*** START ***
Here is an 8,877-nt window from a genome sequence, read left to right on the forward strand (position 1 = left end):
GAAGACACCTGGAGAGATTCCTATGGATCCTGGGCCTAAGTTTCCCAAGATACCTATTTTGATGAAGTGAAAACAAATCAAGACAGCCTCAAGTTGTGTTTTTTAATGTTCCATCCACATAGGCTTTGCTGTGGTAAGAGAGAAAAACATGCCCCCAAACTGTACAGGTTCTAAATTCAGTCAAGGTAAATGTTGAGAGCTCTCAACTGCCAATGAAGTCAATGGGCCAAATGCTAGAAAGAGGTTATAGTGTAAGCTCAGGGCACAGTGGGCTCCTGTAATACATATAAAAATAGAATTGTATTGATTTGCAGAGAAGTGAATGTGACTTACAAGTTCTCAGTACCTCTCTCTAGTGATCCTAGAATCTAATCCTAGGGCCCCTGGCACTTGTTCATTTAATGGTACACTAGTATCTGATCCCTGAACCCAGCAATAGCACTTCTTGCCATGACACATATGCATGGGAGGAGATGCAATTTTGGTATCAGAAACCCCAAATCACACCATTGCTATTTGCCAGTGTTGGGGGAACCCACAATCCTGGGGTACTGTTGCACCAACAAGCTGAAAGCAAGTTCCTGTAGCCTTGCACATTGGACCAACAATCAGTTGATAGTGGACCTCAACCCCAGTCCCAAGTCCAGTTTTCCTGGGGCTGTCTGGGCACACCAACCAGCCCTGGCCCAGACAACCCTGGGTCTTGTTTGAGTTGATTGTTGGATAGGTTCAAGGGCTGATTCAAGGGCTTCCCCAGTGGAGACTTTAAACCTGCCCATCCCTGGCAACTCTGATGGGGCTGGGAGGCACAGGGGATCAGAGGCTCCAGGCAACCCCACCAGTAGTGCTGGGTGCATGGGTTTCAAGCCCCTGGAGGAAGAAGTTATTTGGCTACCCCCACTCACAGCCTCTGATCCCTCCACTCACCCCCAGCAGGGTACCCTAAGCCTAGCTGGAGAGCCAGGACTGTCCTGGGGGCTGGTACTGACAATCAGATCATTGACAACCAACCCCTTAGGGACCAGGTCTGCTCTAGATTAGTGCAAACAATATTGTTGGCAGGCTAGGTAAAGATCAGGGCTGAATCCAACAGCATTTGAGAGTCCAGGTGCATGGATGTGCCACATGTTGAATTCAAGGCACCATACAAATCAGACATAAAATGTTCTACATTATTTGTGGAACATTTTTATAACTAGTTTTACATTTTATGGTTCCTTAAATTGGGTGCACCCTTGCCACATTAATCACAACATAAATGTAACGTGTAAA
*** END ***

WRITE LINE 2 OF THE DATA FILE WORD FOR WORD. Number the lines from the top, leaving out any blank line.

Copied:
GAAGACACCTGGAGAGATTCCTATGGATCCTGGGCCTAAGTTTCCCAAGATACCTATTTTGATGAAGTGAAAACAAATCAAGACAGCCTCAAGTTGTGTTTTTTAATGTTCCATCCACATAGGCTTTGCTGTGGTAAGAGAGAAAAACATGCCCCCAAACTGTACAGGTTCTAAATTCAGTCAAGGTAAATGTTGAGAGCTCTCAACTGCCAATGAAGTCAATGGGCCAAATGCTAGAAAGAGGTTATAGTGTAAGCTCAGGGCACAGTGGGCTCCTGTAATACATATAAAAATAGAATTGTATTGATTTGCAGAGAAGTGAATGTGACTTACAAGTTCTCAGTACCTCTCTCTAGTGATCCTAGAATCTAATCCTAGGGCCCCTGGCACTTGTTCATTTAATGGTACACTAGTATCTGATCCCTGAACCCAGCAATAGCACTTCTTGCCATGACACATATGCATGGGAGGAGATGCAATTTTGGTATCAGAAACCCCAAATCACACCATTGCTATTTGCCAGTGTTGGGGGAACCCACAATCCTGGGGTACTGTTGCACCAACAAGCTGAAAGCAAGTTCCTGTAGCCTTGCACATTGGACCAACAATCAGTTGATAGTGGACCTCAACCCCAGTCCCAAGTCCAGTTTTCCTGGGGCTGTCTGGGCACACCAACCAGCCCTGGCCCAGACAACCCTGGGTCTTGTTTGAGTTGATTGTTGGATAGGTTCAAGGGCTGATTCAAGGGCTTCCCCAGTGGAGACTTTAAACCTGCCCATCCCTGGCAACTCTGATGGGGCTGGGAGGCACAGGGGATCAGAGGCTCCAGGCAACCCCACCAGTAGTGCTGGGTGCATGGGTTTCAAGCCCCTGGAGGAAGAAGTTATTTGGCTACCCCCACTCACAGCCTCTGATCCCTCCACTCACCCCCAGCAGGGTACCCTAAGCCTAGCTGGAGAGCCAGGACTGTCCTGGGGGCTGGTACTGACAATCAGATCATTGACAACCAACCCCTTAGGGACCAGGTCTGCTCTAGATTAGTGCAAACAATATTGTTGGCAGGCTAGGTAAAGATCAGGGCTGAATCCAACAGCATTTGAGAGTCCAGGTGCATGGATGTGCCACATGTTGAATTCAAGGCACCATACAAATCAGACATAAAATGTTCTACATTATTTGTGGAACATTTTTATAACTAGTTTTACATTTTATGGTTCCTTAAATTGGGTGCACCCTTGCCACATTAATCACAACATAAATGTAACGTGTAAA